Gawker is changing course and re-branding as a politics site. With the new direction, there will be about seven layoffs across the company’s various sites.

In a memo to staff, recently appointed Gawker Media executive editor John Cook said namesake Gawker.com would focus on the 2016 presidential campaign under Alex Pareene, who was named editor in October.

According to Cook: “Pareene’s Gawker will focus intensely on politics, broadly considered, and the 2016 campaign. Never before has a political season promised to be so ripe for the kind of punishing satire and absurdist wit that Alex has perfected over his career — a spirit I saw in action up close when he was a Gawker blogger back in 2009, and also when he was a manager and editorial leader at First Look. The world sadly never got to see Racket, the satirical site Alex was cooking up over there, but Alex’s Gawker will take on some of that project’s character.”

Reporters Allie Jones and Sam Biddle will take to the campaign trail, and Ashley Feinberg will monitor the “dark and hilarious lunatic fringes on the right and left.”

Along with the shift from gossip and culture to politics comes layoffs, but according to the memo, Hamilton Nolton, Andy Cush and Keenan Trotter will all remain at the blog. Executive features editor Tom Scocca will return to Gawker with a twice-weekly column, Cook said, and Pareene will also have a weekly column. The site looks to add a political reporter and a deputy editor.

Reporters leaving will include Jay Hathaway, Jason Parham, Kelly Conaboy and Taylor Berman.

“The shift in focus will necessarily mean that certain kinds of stories that Gawker has trafficked in the past will go by the wayside, and we can’t reshape the site’s focus without shifting personnel,” Cook wrote, adding that at sister site Gizmodo, Katie Drummond, currently a deputy editor at Bloomberg Businessweek, will join as editor in chief. At Jezebel, managing editor Erin Gloria Ryan is departing for Vocativ, as is Natasha Vargas-Cooper. Jia Tolentino will become deputy editor, and Kate Dries will be managing editor.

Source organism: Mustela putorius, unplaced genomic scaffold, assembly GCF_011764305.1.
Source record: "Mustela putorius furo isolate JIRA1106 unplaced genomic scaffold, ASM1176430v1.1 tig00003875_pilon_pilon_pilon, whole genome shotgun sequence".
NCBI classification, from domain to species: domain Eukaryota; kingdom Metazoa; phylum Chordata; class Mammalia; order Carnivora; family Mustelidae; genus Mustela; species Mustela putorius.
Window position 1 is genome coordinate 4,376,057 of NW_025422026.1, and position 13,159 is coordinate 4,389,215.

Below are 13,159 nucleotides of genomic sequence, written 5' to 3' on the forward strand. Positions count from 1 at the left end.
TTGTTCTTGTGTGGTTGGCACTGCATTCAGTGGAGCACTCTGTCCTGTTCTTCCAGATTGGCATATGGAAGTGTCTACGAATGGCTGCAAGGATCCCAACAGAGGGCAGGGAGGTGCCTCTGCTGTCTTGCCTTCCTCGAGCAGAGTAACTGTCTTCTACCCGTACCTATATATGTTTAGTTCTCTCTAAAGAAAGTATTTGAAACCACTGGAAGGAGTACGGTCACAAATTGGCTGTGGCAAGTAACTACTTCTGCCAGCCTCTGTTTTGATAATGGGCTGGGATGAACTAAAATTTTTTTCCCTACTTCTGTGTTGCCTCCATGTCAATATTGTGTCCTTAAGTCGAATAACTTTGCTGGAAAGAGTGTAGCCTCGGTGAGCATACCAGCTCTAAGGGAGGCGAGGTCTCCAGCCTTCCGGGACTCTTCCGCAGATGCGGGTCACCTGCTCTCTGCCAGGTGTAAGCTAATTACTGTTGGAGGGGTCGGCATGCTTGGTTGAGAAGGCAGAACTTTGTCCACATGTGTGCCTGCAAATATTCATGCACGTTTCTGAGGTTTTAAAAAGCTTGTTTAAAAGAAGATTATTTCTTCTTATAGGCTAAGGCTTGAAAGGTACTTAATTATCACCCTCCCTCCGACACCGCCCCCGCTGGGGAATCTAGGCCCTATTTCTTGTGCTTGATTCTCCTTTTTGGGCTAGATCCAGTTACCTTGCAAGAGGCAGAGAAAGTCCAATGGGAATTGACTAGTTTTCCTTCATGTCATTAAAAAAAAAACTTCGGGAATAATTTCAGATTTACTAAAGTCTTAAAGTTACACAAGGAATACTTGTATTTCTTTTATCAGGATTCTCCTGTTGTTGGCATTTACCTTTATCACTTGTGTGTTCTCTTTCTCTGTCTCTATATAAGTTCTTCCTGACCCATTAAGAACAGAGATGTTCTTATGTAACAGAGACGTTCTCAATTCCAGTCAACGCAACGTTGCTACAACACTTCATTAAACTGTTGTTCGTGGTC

Broader changes taking place at the company include folding Gawker’s The Vane, Jezebel’s Millihelen and Kitchenette, Lifehacker’s Workshop and AfterHours, Jalopnik’s Flight Club and Gizmodo’s Indefinitely Wild and Throb. Gawker’s Defamer, Morning After and Valleywag will be permanently shuttered, “clearing the path for Jezebel to become the primary voice for celebrity and pop culture coverage in the network,” Cook said.

The company will add two staff writers to Deadspin’s Adequate Man, and Jezebel will hire an editor to launch a new health, beauty and self-care vertical. In total, the company looks to list six new job postings.

The shakeup at Gawker follows a tumultuous summer, in which founder and chief executive officer Nick Denton signaled a shift in tone after the site published a controversial story about the private life of a leading media executive. Fallout from the story caused executive editor Tommy Craggs and editor in chief Max Read to quit.

Most recently, the company faced further criticism when interim editor in chief Leah Beckmann was passed over for the full-time position as editor in chief. A former Gawker editor, Dayna Evans, penned a piece on Medium over the weekend, citing gender bias at Denton’s company. Evans pointed to Beckmann’s departure, among other things, and wrote: “To say that Gawker treats men and women equally is simply untrue.”

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